Nobody glamps alone. This occurred to me only after I’d booked three nights sans partner or friend at Dunton River Camp, a former cattle ranch turned luxury resort in southwestern Colorado’s San Juan Mountains. A look at the property’s website the day before I went confirmed my hunch: I was going without a glampmate to a place where glampmates were de rigueur. Photographs of sumptuous-looking king-size beds, double vanities in the en suite bathrooms—and the pair of mountain bikes that came with each tent—drove the point home. At meals, which the website informed me would be eaten at communal tables, I’d be the third and fifth and seventh wheel among honeymooners and babymooners and retired couples and women friends on girls’ trips.

As I pulled up to the camp, which lies in a high valley some 8,500 feet above sea level, I saw that even the horses were paired up—two black Percheron drafts named Pat and Paul grazed in the vast meadow that rims the banks of the river that snakes through the property, their twin equine forms making the already breathtaking landscape even more beautiful. It was late May, and the resort had just opened for the season. So I could only laugh when, over lunch, the general manager, Sarah Cruse, told me I’d actually be alone: No other guests were expected until after I had left.

Truth be told, I was thrilled. Earlier in the day, as I’d driven my rental car the hour and a half from Telluride along the scantly trafficked roads, I realized how much I ached to be left to my own thoughts and wanderings for a while. As Sarah and I ate peach crumble, we charted a course through my stay. I would take a yoga class and get a massage. I would go hiking and fly-fishing. But most of all, I would do nothing at all.

Which is something.

A portmanteau of the words glamour and camping, glamping has been around for centuries, though the word itself is only a little more than a decade old. While its history is steeped in luxury—think extravagant African safaris taken by the wealthy in the last century—modern-day glamping spans a wide spectrum of amenities and price tags. You can sleep in yurts, tepees, tree houses, tents, travel trailers, and even igloos. A two-bedroom tent “suite” with a soaking tub at the foot of your king-size bed is $1,555 per person, per night, at Montana’s The Resort at Paws Up; a traditional covered wagon at the Conestoga Ranch Glamping Resort in Utah starts at $110. Some glamping sites have WiFi and cocktails; others have a fire pit and no electricity.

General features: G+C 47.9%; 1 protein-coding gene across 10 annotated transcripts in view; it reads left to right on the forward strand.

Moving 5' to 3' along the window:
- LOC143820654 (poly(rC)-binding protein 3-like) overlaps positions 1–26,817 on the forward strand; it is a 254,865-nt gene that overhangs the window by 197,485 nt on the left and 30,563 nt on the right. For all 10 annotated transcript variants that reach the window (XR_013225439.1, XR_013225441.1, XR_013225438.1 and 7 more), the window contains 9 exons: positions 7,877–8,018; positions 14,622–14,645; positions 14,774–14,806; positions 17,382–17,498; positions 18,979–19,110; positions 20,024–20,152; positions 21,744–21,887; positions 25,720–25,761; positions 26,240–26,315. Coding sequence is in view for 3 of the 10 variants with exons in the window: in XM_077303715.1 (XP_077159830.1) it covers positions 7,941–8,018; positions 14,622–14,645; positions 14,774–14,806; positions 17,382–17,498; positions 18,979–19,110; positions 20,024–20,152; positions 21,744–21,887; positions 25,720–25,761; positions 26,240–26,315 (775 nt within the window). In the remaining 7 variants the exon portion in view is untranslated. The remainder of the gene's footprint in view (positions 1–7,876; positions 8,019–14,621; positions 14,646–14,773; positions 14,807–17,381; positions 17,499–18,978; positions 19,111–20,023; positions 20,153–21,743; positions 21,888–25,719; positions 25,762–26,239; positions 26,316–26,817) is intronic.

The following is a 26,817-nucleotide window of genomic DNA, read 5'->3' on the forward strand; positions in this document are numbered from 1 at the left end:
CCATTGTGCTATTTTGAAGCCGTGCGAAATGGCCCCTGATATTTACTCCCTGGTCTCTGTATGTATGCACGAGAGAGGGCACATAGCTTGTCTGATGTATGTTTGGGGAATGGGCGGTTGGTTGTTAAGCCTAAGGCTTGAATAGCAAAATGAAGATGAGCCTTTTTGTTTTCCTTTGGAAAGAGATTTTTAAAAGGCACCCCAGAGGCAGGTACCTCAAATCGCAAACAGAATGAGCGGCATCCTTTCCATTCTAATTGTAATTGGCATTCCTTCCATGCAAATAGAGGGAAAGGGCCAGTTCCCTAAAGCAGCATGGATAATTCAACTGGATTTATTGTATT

Unlike camping, with its long and noble tradition of nature lovers who rough it with the intention of getting away from civilization, glamping is about bringing civilization into the wild. Its promoters say it offers the upside of camping without the downside—namely, one can experience the splendor of the wilderness without suffering its punishments. Any camper who has ever spent a miserable night in a sleeping bag drenched from a leaking tent in a rainstorm (and isn’t that every camper?) knows what this means. Its detractors say glamping isn’t camping at all.

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As someone who has had a lot of experience solo camping with nothing more than what I could carry on my back (23 years ago I hiked 1,100 miles of the Pacific Crest Trail from Southern California to the Oregon–Washington border, so as to shed my skin and reckon with myself), I’ll admit I felt a bit snobbish on the subject. To camp solo is to foray into wilderness that’s made wilder by the fact that one is alone in it. It’s to challenge oneself by going outside one’s comfort zone—and getting comfortable there. It’s to scare oneself and make oneself brave. It’s to experience the deepest silence, out of which rise the most insightful thoughts. And perhaps most important, it’s to give oneself the opportunity to tap directly into the profound understanding that under these vast stars we—humans, plants, and animals—are all connected.

But to glamp solo is to . . . what?

I pondered that question as I was given a tour that began in the Farmhouse, a building that sits on the site of the original farmhouse of the Cresto Ranch, the former occupant of this 500-acre expanse of mountains, forest, and meadows. Here, guests—or make that guest—can gather inside by the fire, or outside on the wraparound deck overlooking the river, to eat farm-to-table meals that manage to be both healthy and indulgent, as well as drawing on the region’s culture (lamb mole Navajo tacos and green chile omelets; heirloom-tomato salad and seared venison tenderloin). A small bridge leads to eight large white canvas guest tents on wooden platforms tucked beneath the dappled shade of aspens and pine trees, each a mash-up of a Western frontier lodge and a luxury-hotel room, with cowhide rugs and soft white linens. The walls of the bathrooms are corrugated tin, and the bathtubs are glossy white six-foot soakers; an outdoor platform has comfortable chairs in which to lounge.